Getting to know our files

With our app up and running, let’s examine some folders and files within our starter file before we get started with developing our simple landing page.

We have the node modules folder, public folder, static folder, and src folder.

  • The node modules contain all of the modules of code that your project depends on (npm packages) which are all automatically installed.
  • The src folder contains all of the code related to what you will see on the front-end of your sites (what you see in the browser) such as your site header or a page template. `src` is a convention for “source code”.

Quick note, if you feel frustrated by the auto-correction in coding syntax such as constantly moving the cursor to another position or moving the HTML angle brackets to a new line, head to the node-modules folder and delete the prettier folder right there and you have full control.

We will be working with our src folder and index.js file to update our front end and for the sake of time, we would be having to build a simple landing page nothing too complex, just some HTML and CSS and of course it's going to look great.

Building The Landing Page

Alright, I believe we all have some fundamental knowledge of HTML and CSS because that’s the little we require to build our landing page. At the end of this tutorial our simple landing page should look just like this:  Landing page build with Gatsby Let’s get started with the HTML. To save time I already wrote the necessary codes and styling, so you can just copy and paste in your editor.

Before we get started, let’s head to the src folder, down to pages and index.js file and add a bracket ”()” just after our export default() arrow function  ―  you should have something like this:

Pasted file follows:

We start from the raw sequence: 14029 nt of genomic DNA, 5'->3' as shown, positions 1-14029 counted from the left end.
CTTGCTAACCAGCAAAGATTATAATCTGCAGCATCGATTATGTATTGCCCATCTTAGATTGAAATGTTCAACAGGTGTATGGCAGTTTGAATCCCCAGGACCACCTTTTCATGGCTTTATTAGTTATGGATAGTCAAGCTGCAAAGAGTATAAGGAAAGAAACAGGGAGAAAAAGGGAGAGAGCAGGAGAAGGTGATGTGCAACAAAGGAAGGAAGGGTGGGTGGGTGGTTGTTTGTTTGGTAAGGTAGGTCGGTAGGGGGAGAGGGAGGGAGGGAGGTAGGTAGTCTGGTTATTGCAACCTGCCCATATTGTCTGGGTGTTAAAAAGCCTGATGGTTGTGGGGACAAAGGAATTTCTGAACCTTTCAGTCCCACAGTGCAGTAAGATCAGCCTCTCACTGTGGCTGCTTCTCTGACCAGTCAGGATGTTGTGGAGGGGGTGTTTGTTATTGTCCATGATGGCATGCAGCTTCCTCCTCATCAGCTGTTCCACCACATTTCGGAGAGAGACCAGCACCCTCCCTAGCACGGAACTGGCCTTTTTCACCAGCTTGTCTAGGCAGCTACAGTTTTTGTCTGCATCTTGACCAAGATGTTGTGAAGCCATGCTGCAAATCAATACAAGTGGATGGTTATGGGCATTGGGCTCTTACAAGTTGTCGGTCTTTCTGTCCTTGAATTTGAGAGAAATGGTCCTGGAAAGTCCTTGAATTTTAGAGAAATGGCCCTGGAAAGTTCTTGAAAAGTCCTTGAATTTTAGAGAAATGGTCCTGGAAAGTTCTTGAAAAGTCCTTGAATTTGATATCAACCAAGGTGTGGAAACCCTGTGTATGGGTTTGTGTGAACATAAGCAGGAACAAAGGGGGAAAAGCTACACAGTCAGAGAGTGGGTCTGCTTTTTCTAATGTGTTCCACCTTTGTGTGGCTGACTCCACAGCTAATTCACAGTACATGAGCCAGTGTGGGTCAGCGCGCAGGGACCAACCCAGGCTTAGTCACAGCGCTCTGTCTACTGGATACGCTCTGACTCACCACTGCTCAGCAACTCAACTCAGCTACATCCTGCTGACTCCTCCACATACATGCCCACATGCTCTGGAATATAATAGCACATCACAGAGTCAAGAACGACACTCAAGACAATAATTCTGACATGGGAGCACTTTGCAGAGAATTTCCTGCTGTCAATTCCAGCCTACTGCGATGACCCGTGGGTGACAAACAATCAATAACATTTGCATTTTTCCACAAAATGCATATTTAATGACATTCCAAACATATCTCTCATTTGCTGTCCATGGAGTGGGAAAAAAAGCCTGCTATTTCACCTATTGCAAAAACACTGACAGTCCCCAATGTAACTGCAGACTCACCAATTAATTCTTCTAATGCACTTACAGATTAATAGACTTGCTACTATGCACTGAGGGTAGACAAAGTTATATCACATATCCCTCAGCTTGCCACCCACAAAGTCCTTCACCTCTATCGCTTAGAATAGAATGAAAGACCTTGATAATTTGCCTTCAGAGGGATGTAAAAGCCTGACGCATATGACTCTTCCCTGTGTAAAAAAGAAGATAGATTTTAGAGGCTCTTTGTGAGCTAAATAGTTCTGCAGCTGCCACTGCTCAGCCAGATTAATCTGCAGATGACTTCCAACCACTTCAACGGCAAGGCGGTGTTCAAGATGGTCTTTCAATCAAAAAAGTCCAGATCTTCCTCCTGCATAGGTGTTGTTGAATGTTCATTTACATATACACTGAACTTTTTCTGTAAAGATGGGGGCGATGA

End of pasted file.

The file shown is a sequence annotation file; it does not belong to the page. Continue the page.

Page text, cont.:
import React from "react"

export default () =>(
   <h1>Hello World</h1>

Verified that your code runs fine in your browser, let’s prepare the required CSS files for the page.

For this tutorial, we will be making use of bootstrap CSS, UI kit and a custom CSS file, you can download these files here ensure to copy the index and style CSS files into the pages folder.

Alright, after downloading the file, move it into your pages folder under the src folder.  Pages folder

Up next, let’s link our UI kit CSS file from a CDN. To do this, we head to our public folder and open the index.html file. Locate the head opening and closing tag to then add this HTML code to link our UI kit external stylesheet.

<link href="" rel="stylesheet"></code>

Successfully added all the required CSS files, we will be working with our index.js file to update our frontend. But first, let’s import the two CSS files we stored in the pages folder under the src folder.

Import './index.css'
Import './style.css'

Add the above import statements directly under your import react statement. Next, we work with the HTML, being efficient, I prepared the HTML codes, so just copy and paste this within the two brackets just after the export default() arrow function.

<div class="index-page sidebar-collapse">
   <div class="wrapper">
       <div class="page-header clear-filter filter-color">
           <div class="page-header-image" data-parallax="true">
           <div class="container">
               <div class="content-center brand">
                   <h1 class="h1-seo large">THE BIGGEST DIGITAL ACCESSORIES</h1>
                   <h3 class="h3-seo">Coming Soon!</h3>
                  <button type="button" class="btn btn-primary btn-outline-success" style={{marginTop: "5em", width: "200px", fontSize: "20px"}}>Call To Action</button>

Taking two steps backward, you can check the style.css file and see that we are setting the background image of the page and you can see some other styling right there. Refresh your browser to see the changes take effect and voila you have your landing page up and running.


Gatsby Js makes it easy to build landing pages. It’s quite fast and efficient, saving you lots of time and effort.

In this article, you’ve seen how to set up the requirements for working with Gatsby Js. You’ve also seen how you can build a simple but unique landing page. If you wish, you can make customizations to the whole set up and make a landing page of your own.

Thanks for reading. Questions and contributions are welcomed.